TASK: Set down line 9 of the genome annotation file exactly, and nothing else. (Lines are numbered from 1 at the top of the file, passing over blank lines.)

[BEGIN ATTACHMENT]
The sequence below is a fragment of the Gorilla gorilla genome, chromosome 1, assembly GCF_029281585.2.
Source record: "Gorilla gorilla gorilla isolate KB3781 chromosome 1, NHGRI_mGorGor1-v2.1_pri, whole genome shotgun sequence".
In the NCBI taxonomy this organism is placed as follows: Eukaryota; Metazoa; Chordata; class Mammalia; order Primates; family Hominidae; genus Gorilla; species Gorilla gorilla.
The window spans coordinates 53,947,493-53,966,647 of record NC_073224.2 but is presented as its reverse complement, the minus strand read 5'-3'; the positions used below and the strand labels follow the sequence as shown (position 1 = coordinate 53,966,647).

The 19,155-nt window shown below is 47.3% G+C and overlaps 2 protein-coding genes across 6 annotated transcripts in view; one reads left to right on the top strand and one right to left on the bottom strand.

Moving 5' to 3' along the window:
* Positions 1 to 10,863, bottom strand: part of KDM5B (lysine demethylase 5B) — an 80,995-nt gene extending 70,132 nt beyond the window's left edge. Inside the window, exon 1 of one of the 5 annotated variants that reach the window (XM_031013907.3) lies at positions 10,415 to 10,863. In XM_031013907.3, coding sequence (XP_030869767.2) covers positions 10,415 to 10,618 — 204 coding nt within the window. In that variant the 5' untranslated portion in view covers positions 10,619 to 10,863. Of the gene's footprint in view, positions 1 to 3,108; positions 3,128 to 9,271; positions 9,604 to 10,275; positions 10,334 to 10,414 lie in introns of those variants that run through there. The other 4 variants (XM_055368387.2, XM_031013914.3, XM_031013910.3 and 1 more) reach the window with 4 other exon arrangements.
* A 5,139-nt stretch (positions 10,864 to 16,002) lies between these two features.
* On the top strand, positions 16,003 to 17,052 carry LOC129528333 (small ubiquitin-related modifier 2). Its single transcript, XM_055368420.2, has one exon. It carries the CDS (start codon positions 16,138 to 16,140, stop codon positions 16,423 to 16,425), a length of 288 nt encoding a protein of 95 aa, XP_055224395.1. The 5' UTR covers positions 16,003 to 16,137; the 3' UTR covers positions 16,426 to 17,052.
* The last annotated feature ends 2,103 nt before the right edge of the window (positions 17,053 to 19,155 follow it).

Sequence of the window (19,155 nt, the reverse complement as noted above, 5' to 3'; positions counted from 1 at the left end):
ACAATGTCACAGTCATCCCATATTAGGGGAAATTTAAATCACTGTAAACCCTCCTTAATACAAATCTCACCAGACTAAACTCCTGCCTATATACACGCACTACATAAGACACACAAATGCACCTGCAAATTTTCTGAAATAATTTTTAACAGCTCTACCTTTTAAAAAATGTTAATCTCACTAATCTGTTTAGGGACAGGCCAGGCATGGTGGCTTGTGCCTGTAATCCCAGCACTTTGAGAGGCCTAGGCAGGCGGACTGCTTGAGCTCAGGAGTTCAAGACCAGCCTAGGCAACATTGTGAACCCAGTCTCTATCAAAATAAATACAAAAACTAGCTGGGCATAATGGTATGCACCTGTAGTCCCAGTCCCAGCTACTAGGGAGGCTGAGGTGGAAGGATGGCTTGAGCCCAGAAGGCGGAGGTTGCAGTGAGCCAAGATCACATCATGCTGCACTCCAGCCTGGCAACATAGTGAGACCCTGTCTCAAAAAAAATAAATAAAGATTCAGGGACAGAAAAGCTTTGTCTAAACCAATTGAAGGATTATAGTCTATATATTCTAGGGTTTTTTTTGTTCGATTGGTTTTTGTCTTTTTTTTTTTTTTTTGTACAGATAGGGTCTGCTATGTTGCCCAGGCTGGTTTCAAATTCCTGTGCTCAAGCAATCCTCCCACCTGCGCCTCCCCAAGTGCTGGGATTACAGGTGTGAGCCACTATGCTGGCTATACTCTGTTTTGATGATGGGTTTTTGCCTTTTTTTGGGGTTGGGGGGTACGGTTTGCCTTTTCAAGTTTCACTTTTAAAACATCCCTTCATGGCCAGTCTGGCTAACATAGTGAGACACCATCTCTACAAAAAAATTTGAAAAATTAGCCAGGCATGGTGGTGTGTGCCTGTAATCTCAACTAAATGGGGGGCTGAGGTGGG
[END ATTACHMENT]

* On the top strand, positions 16,003 to 17,052 carry LOC129528333 (small ubiquitin-related modifier 2). Its single transcript, XM_055368420.2, has one exon. It carries the CDS (start codon positions 16,138 to 16,140, stop codon positions 16,423 to 16,425), a length of 288 nt encoding a protein of 95 aa, XP_055224395.1. The 5' UTR covers positions 16,003 to 16,137; the 3' UTR covers positions 16,426 to 17,052.